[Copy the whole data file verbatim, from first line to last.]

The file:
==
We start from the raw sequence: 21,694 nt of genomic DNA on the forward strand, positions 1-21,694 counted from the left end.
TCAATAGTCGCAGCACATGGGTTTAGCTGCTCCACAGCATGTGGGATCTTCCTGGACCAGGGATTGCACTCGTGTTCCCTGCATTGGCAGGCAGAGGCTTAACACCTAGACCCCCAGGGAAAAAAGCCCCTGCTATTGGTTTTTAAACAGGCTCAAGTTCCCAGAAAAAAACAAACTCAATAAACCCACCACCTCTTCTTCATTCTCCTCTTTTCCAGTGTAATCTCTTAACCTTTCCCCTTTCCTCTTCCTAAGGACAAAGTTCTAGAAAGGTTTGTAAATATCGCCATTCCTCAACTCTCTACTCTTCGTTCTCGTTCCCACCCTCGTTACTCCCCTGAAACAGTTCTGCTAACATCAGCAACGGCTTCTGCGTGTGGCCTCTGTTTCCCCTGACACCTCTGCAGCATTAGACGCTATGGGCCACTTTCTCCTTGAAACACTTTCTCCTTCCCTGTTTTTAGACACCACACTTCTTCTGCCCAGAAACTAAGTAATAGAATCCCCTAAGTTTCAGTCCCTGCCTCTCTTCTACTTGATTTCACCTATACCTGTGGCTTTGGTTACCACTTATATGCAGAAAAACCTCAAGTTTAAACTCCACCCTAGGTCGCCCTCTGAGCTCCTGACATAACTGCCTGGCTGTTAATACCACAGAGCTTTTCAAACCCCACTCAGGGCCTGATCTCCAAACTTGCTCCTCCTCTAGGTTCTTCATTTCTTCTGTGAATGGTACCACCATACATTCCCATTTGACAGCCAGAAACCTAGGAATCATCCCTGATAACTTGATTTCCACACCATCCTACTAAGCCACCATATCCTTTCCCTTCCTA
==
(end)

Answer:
We start from the raw sequence: 21,694 nt of genomic DNA on the forward strand, positions 1-21,694 counted from the left end.
TCAATAGTCGCAGCACATGGGTTTAGCTGCTCCACAGCATGTGGGATCTTCCTGGACCAGGGATTGCACTCGTGTTCCCTGCATTGGCAGGCAGAGGCTTAACACCTAGACCCCCAGGGAAAAAAGCCCCTGCTATTGGTTTTTAAACAGGCTCAAGTTCCCAGAAAAAAACAAACTCAATAAACCCACCACCTCTTCTTCATTCTCCTCTTTTCCAGTGTAATCTCTTAACCTTTCCCCTTTCCTCTTCCTAAGGACAAAGTTCTAGAAAGGTTTGTAAATATCGCCATTCCTCAACTCTCTACTCTTCGTTCTCGTTCCCACCCTCGTTACTCCCCTGAAACAGTTCTGCTAACATCAGCAACGGCTTCTGCGTGTGGCCTCTGTTTCCCCTGACACCTCTGCAGCATTAGACGCTATGGGCCACTTTCTCCTTGAAACACTTTCTCCTTCCCTGTTTTTAGACACCACACTTCTTCTGCCCAGAAACTAAGTAATAGAATCCCCTAAGTTTCAGTCCCTGCCTCTCTTCTACTTGATTTCACCTATACCTGTGGCTTTGGTTACCACTTATATGCAGAAAAACCTCAAGTTTAAACTCCACCCTAGGTCGCCCTCTGAGCTCCTGACATAACTGCCTGGCTGTTAATACCACAGAGCTTTTCAAACCCCACTCAGGGCCTGATCTCCAAACTTGCTCCTCCTCTAGGTTCTTCATTTCTTCTGTGAATGGTACCACCATACATTCCCATTTGACAGCCAGAAACCTAGGAATCATCCCTGATAACTTGATTTCCACACCATCCTACTAAGCCACCATATCCTTTCCCTTCCTA